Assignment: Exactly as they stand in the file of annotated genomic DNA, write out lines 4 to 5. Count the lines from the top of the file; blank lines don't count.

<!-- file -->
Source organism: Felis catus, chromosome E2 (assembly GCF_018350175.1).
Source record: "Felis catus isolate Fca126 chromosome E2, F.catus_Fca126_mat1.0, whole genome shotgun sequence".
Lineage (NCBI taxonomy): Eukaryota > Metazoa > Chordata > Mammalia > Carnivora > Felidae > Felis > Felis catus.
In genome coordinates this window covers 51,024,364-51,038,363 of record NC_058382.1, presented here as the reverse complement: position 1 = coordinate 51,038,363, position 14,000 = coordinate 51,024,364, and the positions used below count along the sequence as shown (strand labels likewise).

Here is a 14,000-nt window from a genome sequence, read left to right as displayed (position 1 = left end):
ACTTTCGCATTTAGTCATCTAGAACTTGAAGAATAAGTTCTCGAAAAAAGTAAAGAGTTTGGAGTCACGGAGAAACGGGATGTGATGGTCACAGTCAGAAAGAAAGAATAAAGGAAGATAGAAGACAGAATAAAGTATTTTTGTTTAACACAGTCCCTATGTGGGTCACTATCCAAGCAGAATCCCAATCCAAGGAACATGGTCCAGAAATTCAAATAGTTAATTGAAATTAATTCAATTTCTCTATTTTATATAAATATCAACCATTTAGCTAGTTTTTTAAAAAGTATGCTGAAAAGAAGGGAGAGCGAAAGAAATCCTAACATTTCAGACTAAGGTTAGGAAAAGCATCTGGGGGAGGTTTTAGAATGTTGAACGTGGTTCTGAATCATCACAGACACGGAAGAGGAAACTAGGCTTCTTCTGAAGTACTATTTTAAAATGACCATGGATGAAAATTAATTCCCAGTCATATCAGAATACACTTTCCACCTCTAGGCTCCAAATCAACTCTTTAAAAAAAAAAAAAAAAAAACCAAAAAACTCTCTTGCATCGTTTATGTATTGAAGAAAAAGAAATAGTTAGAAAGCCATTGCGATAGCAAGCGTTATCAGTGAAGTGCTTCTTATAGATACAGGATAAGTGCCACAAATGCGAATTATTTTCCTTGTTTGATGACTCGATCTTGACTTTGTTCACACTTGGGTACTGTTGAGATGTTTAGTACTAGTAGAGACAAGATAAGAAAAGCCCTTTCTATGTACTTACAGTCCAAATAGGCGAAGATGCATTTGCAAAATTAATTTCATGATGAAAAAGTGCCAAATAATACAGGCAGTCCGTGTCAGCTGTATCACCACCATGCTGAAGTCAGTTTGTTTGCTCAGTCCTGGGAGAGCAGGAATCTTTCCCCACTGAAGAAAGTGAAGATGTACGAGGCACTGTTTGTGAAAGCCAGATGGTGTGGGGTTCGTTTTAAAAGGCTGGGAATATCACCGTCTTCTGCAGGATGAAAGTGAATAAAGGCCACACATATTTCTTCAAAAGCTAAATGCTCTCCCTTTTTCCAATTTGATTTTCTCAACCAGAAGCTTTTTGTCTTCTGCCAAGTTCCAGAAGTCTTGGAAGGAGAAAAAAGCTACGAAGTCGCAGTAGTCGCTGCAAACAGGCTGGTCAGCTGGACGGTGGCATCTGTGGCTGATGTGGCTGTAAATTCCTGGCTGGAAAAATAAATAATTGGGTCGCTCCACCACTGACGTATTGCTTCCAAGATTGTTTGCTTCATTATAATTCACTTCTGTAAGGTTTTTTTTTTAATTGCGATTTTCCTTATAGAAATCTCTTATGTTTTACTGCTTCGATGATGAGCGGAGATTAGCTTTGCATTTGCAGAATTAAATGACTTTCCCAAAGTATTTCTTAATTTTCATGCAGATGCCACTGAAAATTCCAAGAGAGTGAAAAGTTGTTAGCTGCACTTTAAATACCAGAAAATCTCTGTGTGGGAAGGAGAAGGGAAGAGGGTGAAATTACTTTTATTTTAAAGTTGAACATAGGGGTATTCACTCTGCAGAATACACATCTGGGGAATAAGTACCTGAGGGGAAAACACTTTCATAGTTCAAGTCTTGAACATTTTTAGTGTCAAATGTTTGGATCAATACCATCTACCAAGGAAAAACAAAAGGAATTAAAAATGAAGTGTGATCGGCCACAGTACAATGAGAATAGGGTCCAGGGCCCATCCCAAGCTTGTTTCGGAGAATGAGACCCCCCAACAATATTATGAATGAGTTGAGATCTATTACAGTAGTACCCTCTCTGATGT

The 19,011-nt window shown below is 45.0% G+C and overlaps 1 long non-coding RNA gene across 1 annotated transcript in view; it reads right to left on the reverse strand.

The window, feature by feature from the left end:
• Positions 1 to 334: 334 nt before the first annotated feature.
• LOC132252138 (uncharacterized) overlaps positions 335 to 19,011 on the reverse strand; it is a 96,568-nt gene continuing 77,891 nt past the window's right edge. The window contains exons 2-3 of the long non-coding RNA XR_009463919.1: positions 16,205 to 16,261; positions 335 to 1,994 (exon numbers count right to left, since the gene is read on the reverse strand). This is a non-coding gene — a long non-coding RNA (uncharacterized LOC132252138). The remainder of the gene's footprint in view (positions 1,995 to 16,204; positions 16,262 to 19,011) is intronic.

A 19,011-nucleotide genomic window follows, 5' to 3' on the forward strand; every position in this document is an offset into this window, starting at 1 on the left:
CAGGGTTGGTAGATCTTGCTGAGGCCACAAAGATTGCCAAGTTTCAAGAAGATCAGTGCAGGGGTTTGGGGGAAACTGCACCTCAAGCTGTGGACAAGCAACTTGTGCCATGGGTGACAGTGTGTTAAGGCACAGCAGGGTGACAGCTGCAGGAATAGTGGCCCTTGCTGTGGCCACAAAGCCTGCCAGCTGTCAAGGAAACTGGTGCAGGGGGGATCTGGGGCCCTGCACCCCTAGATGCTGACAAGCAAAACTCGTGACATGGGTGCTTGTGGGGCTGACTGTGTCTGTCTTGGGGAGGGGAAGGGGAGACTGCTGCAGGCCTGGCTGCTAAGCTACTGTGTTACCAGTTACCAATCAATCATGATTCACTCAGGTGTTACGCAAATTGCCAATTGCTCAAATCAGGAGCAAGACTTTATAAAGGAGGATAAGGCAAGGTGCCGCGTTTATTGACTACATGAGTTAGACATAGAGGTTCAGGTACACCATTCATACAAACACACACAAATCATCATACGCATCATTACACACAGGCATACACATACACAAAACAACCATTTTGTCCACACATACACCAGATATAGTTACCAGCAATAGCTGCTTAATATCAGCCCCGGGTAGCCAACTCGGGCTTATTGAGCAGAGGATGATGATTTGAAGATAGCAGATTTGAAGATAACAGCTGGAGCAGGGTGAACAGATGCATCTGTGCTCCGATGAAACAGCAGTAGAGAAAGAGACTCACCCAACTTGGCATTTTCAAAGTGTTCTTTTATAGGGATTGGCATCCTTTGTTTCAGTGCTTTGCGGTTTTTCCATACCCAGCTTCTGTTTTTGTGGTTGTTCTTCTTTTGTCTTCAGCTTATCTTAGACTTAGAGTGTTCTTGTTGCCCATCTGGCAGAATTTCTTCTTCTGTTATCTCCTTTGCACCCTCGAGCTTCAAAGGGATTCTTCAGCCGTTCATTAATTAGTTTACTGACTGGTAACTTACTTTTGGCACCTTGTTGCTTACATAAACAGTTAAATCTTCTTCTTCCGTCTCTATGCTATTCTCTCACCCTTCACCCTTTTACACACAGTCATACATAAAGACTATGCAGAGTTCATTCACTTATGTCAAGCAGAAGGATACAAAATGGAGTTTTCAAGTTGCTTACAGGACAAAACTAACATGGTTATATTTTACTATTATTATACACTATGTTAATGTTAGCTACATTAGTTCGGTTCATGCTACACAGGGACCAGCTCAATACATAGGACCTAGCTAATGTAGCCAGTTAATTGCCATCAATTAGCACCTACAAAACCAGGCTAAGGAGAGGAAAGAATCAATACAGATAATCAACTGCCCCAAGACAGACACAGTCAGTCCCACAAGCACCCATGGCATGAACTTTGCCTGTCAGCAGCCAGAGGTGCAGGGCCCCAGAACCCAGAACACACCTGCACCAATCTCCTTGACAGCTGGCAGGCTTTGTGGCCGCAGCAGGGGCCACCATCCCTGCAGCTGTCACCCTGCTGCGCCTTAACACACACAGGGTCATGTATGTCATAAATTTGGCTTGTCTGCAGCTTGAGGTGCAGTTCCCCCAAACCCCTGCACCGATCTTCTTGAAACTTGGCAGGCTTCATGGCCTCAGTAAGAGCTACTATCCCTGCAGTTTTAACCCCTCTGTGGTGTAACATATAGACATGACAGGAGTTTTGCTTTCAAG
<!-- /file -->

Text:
In genome coordinates this window covers 51,024,364-51,038,363 of record NC_058382.1, presented here as the reverse complement: position 1 = coordinate 51,038,363, position 14,000 = coordinate 51,024,364, and the positions used below count along the sequence as shown (strand labels likewise).

Here is a 14,000-nt window from a genome sequence, read left to right as displayed (position 1 = left end):